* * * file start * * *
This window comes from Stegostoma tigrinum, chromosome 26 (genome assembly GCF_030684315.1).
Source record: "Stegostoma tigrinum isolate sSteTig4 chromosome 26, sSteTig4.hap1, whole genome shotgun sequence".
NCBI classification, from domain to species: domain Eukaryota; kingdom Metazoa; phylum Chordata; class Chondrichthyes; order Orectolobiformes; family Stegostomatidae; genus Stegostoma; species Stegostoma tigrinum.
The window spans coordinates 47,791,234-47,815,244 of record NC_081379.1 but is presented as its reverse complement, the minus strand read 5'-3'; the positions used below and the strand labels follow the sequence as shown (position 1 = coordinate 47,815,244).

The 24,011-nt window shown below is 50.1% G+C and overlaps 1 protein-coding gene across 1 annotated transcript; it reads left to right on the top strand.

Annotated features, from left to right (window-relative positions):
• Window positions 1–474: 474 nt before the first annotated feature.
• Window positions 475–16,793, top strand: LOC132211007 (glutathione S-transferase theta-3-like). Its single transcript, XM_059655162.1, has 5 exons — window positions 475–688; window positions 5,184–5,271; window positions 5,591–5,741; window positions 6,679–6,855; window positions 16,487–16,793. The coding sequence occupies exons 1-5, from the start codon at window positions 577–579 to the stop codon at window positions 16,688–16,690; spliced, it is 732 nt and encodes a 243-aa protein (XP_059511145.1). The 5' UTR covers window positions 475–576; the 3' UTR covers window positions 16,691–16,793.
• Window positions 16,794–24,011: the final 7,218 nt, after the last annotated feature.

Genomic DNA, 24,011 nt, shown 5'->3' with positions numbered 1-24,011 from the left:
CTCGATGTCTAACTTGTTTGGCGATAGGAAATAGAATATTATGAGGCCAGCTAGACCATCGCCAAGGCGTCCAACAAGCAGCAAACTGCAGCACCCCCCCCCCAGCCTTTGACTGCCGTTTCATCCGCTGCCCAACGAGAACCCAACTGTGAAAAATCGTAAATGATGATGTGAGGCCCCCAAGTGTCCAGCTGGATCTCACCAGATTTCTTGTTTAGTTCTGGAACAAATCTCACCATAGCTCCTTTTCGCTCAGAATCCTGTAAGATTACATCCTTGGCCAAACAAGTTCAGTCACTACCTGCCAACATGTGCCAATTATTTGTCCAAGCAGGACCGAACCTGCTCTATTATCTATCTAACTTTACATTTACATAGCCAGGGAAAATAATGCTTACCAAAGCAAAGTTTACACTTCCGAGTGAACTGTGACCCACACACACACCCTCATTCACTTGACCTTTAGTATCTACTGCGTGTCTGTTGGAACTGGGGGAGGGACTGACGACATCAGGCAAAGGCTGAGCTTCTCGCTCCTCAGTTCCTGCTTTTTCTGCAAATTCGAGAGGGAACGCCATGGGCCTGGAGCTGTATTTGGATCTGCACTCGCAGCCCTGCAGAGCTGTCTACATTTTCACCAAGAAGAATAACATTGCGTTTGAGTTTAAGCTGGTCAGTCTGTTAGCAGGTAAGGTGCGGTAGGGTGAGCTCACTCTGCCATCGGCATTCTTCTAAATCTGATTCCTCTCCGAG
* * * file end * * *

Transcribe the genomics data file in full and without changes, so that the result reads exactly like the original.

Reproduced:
This window comes from Stegostoma tigrinum, chromosome 26 (genome assembly GCF_030684315.1).
Source record: "Stegostoma tigrinum isolate sSteTig4 chromosome 26, sSteTig4.hap1, whole genome shotgun sequence".
NCBI classification, from domain to species: domain Eukaryota; kingdom Metazoa; phylum Chordata; class Chondrichthyes; order Orectolobiformes; family Stegostomatidae; genus Stegostoma; species Stegostoma tigrinum.
The window spans coordinates 47,791,234-47,815,244 of record NC_081379.1 but is presented as its reverse complement, the minus strand read 5'-3'; the positions used below and the strand labels follow the sequence as shown (position 1 = coordinate 47,815,244).

The 24,011-nt window shown below is 50.1% G+C and overlaps 1 protein-coding gene across 1 annotated transcript; it reads left to right on the top strand.

Annotated features, from left to right (window-relative positions):
• Window positions 1–474: 474 nt before the first annotated feature.
• Window positions 475–16,793, top strand: LOC132211007 (glutathione S-transferase theta-3-like). Its single transcript, XM_059655162.1, has 5 exons — window positions 475–688; window positions 5,184–5,271; window positions 5,591–5,741; window positions 6,679–6,855; window positions 16,487–16,793. The coding sequence occupies exons 1-5, from the start codon at window positions 577–579 to the stop codon at window positions 16,688–16,690; spliced, it is 732 nt and encodes a 243-aa protein (XP_059511145.1). The 5' UTR covers window positions 475–576; the 3' UTR covers window positions 16,691–16,793.
• Window positions 16,794–24,011: the final 7,218 nt, after the last annotated feature.

Genomic DNA, 24,011 nt, shown 5'->3' with positions numbered 1-24,011 from the left:
CTCGATGTCTAACTTGTTTGGCGATAGGAAATAGAATATTATGAGGCCAGCTAGACCATCGCCAAGGCGTCCAACAAGCAGCAAACTGCAGCACCCCCCCCCCAGCCTTTGACTGCCGTTTCATCCGCTGCCCAACGAGAACCCAACTGTGAAAAATCGTAAATGATGATGTGAGGCCCCCAAGTGTCCAGCTGGATCTCACCAGATTTCTTGTTTAGTTCTGGAACAAATCTCACCATAGCTCCTTTTCGCTCAGAATCCTGTAAGATTACATCCTTGGCCAAACAAGTTCAGTCACTACCTGCCAACATGTGCCAATTATTTGTCCAAGCAGGACCGAACCTGCTCTATTATCTATCTAACTTTACATTTACATAGCCAGGGAAAATAATGCTTACCAAAGCAAAGTTTACACTTCCGAGTGAACTGTGACCCACACACACACCCTCATTCACTTGACCTTTAGTATCTACTGCGTGTCTGTTGGAACTGGGGGAGGGACTGACGACATCAGGCAAAGGCTGAGCTTCTCGCTCCTCAGTTCCTGCTTTTTCTGCAAATTCGAGAGGGAACGCCATGGGCCTGGAGCTGTATTTGGATCTGCACTCGCAGCCCTGCAGAGCTGTCTACATTTTCACCAAGAAGAATAACATTGCGTTTGAGTTTAAGCTGGTCAGTCTGTTAGCAGGTAAGGTGCGGTAGGGTGAGCTCACTCTGCCATCGGCATTCTTCTAAATCTGATTCCTCTCCGAG